Kate Maine - M6 powerpoint


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Kate Maine - M6 powerpoint

  1. 1. Assistive Technologyin the Classroom<br />Kate Maine<br />Georgia Southern University<br />Fall 2011<br />
  2. 2. Children with disabilities are evaluated as having mental retardation, a hearing impairment, a speech or language impairment, a visual impairment, a serious emotional disturbance, an orthopedic impairment, autism, traumatic brain injury, an other health impairment, a specific learning disability, deaf-blindness, or multiple disabilities, and who, by reason thereof, needs special education and related services.1<br />Working with studentswith special needs<br />
  3. 3. The Individuals with Disabilities Education Act (IDEA) is a federal law ensuring services to children with disabilities throughout the nation. IDEA governs how states and public agencies provide early intervention, special education and related services.1<br />Educational Requirements<br />
  4. 4. Least restrictive environment - To the maximum extent appropriate, children with disabilities, including children in public or private institutions or other care facilities, are educated with children who are nondisabled.2<br />Inclusionplaces students with disabilities in regular classrooms as a means to provide them with the same opportunities as other students. This requires that teachers find ways to accommodate various learning needs as appropriate.3<br />Key Terms<br />
  5. 5. An IEP is a written statement for each child with a disability that is developed, reviewed, and revised to includea statement of the child’s present levels of academic achievement and functional performance, and how the child’s disability affects the child’s involvement and progress in the general education curriculum.2<br />Assistive technology refers to devices or services that enable students with disabilities to function within the mainstream classroom.4<br />Key Terms<br />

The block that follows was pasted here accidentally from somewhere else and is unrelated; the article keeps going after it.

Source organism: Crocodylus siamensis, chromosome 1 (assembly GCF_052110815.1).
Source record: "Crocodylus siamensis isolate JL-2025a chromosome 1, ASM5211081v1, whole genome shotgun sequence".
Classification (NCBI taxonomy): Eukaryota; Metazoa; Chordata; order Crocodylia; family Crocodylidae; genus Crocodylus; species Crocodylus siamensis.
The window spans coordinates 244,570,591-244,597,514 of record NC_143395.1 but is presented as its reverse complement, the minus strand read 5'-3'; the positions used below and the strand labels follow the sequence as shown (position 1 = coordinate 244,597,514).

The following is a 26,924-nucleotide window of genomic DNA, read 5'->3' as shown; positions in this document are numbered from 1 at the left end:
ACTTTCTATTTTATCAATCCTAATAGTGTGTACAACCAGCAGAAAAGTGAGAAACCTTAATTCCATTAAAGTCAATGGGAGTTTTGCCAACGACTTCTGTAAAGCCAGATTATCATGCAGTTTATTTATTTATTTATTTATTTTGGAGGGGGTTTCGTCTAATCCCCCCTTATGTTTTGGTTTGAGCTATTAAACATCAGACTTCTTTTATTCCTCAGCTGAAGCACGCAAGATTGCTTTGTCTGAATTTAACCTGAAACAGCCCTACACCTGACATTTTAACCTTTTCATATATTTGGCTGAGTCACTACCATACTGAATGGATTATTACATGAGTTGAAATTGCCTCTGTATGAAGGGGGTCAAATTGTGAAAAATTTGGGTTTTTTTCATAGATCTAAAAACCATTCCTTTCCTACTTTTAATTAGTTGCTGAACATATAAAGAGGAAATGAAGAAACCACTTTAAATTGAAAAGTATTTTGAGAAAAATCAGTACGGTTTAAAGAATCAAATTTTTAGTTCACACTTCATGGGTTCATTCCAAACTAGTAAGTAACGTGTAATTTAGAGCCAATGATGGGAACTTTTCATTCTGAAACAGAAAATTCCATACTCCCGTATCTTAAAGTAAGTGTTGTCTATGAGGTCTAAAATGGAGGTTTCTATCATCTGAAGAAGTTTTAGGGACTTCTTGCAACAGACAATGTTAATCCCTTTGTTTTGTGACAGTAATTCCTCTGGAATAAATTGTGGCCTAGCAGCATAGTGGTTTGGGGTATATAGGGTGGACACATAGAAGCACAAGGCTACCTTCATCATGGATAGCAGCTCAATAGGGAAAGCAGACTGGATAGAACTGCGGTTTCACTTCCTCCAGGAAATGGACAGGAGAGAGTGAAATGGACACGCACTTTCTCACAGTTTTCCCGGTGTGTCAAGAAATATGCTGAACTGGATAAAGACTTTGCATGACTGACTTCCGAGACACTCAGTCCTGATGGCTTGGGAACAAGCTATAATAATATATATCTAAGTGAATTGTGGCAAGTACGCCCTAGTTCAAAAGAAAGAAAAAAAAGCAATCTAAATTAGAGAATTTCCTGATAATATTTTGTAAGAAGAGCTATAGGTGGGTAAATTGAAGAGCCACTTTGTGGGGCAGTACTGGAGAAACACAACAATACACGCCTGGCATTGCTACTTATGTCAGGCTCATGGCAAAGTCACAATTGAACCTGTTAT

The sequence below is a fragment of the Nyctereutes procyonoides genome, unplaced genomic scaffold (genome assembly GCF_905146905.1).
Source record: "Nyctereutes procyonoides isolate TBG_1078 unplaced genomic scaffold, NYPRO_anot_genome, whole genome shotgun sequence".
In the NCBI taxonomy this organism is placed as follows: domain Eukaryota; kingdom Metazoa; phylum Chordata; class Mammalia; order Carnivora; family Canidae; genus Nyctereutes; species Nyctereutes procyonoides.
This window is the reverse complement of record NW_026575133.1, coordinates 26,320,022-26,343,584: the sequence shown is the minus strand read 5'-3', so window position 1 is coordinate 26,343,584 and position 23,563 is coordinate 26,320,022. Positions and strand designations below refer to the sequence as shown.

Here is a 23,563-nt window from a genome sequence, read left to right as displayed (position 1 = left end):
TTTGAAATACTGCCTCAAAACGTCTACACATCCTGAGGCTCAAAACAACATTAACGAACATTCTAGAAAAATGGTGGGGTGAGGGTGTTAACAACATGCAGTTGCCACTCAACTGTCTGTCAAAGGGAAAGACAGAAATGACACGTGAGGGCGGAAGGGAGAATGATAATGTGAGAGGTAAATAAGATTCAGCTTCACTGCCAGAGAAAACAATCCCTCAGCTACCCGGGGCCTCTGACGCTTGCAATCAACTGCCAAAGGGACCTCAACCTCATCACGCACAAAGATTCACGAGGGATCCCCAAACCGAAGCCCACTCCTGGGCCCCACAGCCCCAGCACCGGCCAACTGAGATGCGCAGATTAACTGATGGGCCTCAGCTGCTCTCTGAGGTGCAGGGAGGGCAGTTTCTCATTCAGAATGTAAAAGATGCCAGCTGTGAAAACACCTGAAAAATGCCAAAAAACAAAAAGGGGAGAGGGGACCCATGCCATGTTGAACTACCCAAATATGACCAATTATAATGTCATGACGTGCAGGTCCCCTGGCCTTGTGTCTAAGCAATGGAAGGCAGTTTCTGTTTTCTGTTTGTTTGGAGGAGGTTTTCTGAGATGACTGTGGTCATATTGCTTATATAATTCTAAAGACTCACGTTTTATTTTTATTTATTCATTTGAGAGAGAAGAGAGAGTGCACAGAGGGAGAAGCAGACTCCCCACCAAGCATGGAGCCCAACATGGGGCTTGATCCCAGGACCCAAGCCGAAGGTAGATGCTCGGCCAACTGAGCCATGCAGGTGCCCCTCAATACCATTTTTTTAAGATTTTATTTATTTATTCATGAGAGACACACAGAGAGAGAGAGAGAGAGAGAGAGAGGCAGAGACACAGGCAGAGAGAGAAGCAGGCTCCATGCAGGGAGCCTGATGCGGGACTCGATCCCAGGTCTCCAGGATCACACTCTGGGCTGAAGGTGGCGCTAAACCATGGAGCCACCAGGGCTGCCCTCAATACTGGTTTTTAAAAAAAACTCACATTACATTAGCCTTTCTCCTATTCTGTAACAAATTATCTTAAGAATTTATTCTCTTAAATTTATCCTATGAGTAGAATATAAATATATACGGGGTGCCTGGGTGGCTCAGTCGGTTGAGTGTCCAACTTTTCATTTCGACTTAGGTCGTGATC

6. 6. ADHD<br />Auditory disability<br />Mild learning disabilities with particular impacts on reading and writing<br />Identified Special Needs<br />
  7. 7. Teachers can help students with ADHD be successful through academic instruction, behavioral modifications, classroom accommodations.<br />Examples:<br />Pointers, such as bookmarks, can help the student visually track written words on a page and follow along as students are taking turns reading aloud.6<br />Use motivating computer programs for specific skill building and practice (programs that provide for frequent feedback and self correction.7<br />Instructional Best Practices<br />ADHD<br />
  8. 8. Hearing assistive technology (HATS) for children enable students with auditory disabilities to participate in the traditional classroom and maximize learning capabilities.8<br />Examples:<br />FM transmitter systems allow the student to hear the teacher’s voice at an appropriate and constant intensity level, regardless of the distance between the child and the teacher. Additionally, they allow the teacher’s voice to be heard more prominently than background classroom noise.8<br />Improving classroom acoustics and reducing background noise can help students with auditory disabilities as well as all other students who might be easily distracted.8<br />Instructional Best Practices<br />Auditory disability<br />
  9. 9. Teachers can help students with ADHD be successful through academic instruction, behavioral modifications, classroom accommodations.<br />Examples: <br />For students who have trouble reading, recorded audiobooks can provide a way to listen to text and/or follow along with print books.9<br />Desktop publishing/multimedia activities can help motivate students who struggle with reading and writing to write and express themselves visually.10<br />Instructional Best Practices<br />Mild Learning Disabilities<br />
  10. 10. http://idea.ed.gov/<br />http://nichcy.org/schoolage/keyterms<br />http://techinclusion.tripod.com/<br />http://uts.cc.utexas.edu/~wilbur/access/assistive.html<br />http://www2.ed.gov/rschstat/research/pubs/adhd/adhd-teaching-2006.pdf<br />http://www.ldonline.org/article/8797#instructional<br />http://www.ldonline.org/article/Checklists_for_Teachers<br />http://www.asha.org/public/hearing/Hearing-Assistive-Technology-for-Children/<br />http://www.greatschools.org/special-education/assistive-technology/954-audio-books-publications.gs?page=1<br />http://www.ericdigests.org/2003-1/assistive.htm<br />References<br />